|Starring:||Dianne Wiest, Denholm Elliott, Elaine Stritch, Jack Warden, Sam Waterston, Mia Farrow|
|Run time:||1 hour 19 minutes|
|Rental release:||15 Apr 2002|
|Dubbed:||German, French, Spanish|
|Subtitles:||Danish, Dutch, English, French, Norwegian, Spanish, Swedish|
|Hearing impaired subtitles:||English|
Most helpful review
Play the opposite Mia!By Zamy (552 reviews) from London , 07 Jan 2005
[Highly rated reviewer]Lane is a very sad, depressed young lady and Mia Farrow plays her with a gloom and doom look and voice throughout. Makes you want to slap her and tell her to get out of her smart Vermont house and get some enjoyment into her life. It is also very tedious to watch such a monotone acting performance from the film's star. The theme of the movie seems to be that some of us face up to life's difficulties and pull through, others go under. Except that in a practical sense Lane is moving on and coping with the sale of the family home and planning a new life in New York, perhaps as a photographer. If she were as depressed as portrayed I doubt she would be getting that much together. That said there are good things in this Bergmanesque Allen film. There are even some jokes if you can rise above the all pervasive mood of pessimism to spot them. Elaine Strich delivers a fine performance as Lane's mother and steals the film from the acting point of view. There is a nice little jazzy soundscape and the (all interior) design is pleasing autumnal gold. Not so sure about the frumpy costumes Mia and her female co-star are forced to wear. Yeah, these two women really do have to get a life. But would you chose Sam Waterston as your lover on his showing here? Check it out and see, ladies.
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film SeptemberBy Ave (63 reviews) from Rickmansworth , 27 Jul 2010I like Woody Allen, and I did not mind the melancholy, but I thought the characters were a bit flat. Maybe the first versions, before he re-shot it were better. It lacked a sparkle. I thought it was a bit boring.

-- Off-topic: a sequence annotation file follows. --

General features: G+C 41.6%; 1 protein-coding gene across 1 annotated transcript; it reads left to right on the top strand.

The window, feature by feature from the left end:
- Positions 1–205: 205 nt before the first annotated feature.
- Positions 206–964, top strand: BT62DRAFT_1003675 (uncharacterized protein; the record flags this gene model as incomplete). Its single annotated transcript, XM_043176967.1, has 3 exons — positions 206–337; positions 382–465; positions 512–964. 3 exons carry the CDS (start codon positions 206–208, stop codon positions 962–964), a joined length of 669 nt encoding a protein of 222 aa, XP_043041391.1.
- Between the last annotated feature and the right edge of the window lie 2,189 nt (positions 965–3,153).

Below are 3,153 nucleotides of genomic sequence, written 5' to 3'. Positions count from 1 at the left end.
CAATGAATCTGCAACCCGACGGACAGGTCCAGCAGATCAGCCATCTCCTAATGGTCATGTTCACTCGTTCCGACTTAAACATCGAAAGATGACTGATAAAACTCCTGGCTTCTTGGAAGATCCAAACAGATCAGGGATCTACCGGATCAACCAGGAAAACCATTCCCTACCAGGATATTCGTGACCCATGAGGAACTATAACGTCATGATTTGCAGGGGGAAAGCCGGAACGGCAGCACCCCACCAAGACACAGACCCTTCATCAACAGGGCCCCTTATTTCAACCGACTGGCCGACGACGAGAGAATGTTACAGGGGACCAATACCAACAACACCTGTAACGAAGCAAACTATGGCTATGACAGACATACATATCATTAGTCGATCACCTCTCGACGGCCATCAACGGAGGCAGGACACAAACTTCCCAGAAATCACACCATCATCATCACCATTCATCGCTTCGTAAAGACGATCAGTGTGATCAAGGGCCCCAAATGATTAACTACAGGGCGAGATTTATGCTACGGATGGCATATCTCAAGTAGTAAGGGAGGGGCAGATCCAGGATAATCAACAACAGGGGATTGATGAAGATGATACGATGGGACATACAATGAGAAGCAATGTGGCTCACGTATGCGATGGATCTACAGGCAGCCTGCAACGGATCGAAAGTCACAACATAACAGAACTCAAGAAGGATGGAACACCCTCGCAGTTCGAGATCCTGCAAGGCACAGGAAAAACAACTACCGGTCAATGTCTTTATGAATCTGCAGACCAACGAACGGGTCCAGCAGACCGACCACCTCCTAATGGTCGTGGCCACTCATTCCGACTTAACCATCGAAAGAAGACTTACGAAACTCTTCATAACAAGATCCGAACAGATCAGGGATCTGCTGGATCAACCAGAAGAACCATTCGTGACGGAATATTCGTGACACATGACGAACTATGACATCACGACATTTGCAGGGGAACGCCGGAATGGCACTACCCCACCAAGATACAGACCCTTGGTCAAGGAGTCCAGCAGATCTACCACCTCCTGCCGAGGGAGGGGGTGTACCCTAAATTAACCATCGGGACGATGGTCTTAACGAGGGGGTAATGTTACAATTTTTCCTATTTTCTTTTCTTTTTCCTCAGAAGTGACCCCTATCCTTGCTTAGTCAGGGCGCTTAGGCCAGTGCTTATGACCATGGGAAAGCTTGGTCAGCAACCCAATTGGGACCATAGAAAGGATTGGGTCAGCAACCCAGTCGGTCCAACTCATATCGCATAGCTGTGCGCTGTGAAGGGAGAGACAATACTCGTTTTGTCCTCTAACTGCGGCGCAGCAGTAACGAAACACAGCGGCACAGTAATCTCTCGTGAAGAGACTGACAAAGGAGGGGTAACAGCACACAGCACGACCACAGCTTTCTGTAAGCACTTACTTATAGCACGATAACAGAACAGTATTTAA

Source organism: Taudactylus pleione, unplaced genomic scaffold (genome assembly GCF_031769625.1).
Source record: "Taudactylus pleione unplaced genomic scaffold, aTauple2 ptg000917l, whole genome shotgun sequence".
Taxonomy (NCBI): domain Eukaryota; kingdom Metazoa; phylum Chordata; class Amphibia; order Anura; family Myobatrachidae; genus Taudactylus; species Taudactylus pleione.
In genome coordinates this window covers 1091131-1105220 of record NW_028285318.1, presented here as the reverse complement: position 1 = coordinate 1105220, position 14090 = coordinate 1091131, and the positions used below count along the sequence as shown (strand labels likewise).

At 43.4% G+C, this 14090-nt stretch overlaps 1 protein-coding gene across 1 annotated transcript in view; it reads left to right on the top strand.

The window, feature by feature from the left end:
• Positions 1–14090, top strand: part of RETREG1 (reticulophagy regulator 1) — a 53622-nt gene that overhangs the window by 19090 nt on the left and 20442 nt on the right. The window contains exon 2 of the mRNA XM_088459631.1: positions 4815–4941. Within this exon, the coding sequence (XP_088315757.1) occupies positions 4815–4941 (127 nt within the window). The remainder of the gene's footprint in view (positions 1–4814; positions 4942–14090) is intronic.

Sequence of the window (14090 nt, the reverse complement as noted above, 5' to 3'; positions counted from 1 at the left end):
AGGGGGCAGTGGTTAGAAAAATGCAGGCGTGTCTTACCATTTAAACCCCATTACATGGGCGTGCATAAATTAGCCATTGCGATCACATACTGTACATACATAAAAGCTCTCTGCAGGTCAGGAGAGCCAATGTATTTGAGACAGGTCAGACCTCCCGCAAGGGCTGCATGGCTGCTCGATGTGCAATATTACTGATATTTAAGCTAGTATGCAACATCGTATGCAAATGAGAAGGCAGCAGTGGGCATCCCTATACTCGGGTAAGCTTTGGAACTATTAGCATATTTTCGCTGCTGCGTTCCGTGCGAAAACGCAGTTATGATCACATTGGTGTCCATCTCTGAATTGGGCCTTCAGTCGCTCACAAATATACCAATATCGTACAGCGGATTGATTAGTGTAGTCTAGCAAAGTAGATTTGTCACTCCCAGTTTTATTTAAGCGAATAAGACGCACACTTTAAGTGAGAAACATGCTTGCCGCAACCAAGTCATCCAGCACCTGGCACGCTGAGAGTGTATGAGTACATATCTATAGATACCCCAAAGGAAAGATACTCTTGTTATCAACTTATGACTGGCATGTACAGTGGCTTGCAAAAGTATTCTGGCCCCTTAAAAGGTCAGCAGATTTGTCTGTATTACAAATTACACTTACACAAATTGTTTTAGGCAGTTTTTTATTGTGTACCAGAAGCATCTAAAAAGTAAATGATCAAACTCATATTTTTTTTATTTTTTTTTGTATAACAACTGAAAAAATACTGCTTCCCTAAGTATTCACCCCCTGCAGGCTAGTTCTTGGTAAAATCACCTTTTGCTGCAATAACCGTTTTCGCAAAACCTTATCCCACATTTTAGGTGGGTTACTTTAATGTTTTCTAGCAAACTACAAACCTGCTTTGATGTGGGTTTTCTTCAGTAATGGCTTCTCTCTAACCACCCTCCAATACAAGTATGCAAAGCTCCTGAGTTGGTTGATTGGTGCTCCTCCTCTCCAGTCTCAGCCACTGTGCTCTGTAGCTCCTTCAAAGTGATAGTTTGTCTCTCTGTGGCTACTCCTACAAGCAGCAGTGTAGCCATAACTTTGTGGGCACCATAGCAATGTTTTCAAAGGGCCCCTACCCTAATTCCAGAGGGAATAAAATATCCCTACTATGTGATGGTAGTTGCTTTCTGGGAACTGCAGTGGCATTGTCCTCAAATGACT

SeptemberBy toddyquaker (89 reviews) from Knutsford , 23 Jun 2009Rather slow moving and not very gripping.
It Might as Well Rain...By russio (158 reviews) from Harlow , 28 May 2009Goodness where to begin? Woody plays it straight and suffers as a result. A bitter but not sweet tale of a woman (Mia Farrow) ground down by the selfishness of those around her plays like a 90 minutes whinge. Yes the supporting cast are horrid to her in their own self-serving ways but the drama is placed second to character and the only characters that really stand out are the alcoholic mother (Elaine Stritch) and her level-headed, conciliatory new husband (Jack Warden, I think).
I found it hard to relate to such well-off middle class Americans feeling sorry for themselves and was disappointed that Woody was able to make a similar conceit in Hannah and er Sisters work so well but unable to repeat it here. I hear that comedy is tragedy + time; this film is a tragedy (of a very minor sort) Woody is at his best making comedies (even those that are essentially tragic such as Crimes and Misdemeanours). If you dont believe me try listing your five favourite Allen films and see how many straight dramas make the list!
This film misses two things that could have brought it to life: a comical script and Woody Allen the actor. If misery and reflection is what you want then frankly there are plenty of directors who do it better.
Beneath the plot runs sadness and the acting is all fairly decent but the film left me miserable without yielding any great epiphanies. The most crushing truth about the film is that there is not a right day of the week to watch this one.
So LongBy Cato (772 reviews) from Lydbury North , 30 Apr 2009This film is almost three hours long, but I lasted less than an hour. The cliched script and cardboard characters made it an extremely tedious experience, rather like a pretentious Mills and Boon story. It was apparently compared to the drama of Chekhov, but surely his dialogue and plots were a little more reflective on life than Woody Allen's perpetual theme of boys going after girls. An Allen film without humour is like a bacon sarnie without tomato sauce, nourishing but sparkless.
SeptemberBy mikedanben (1 review) from Nuneaton , 15 Feb 2009Not one of Woody Allen's best.
I appreciate that this wasn't a comedy but to paraphrase Woody in Annie Hall, ' the film was too slow and such a small portion!'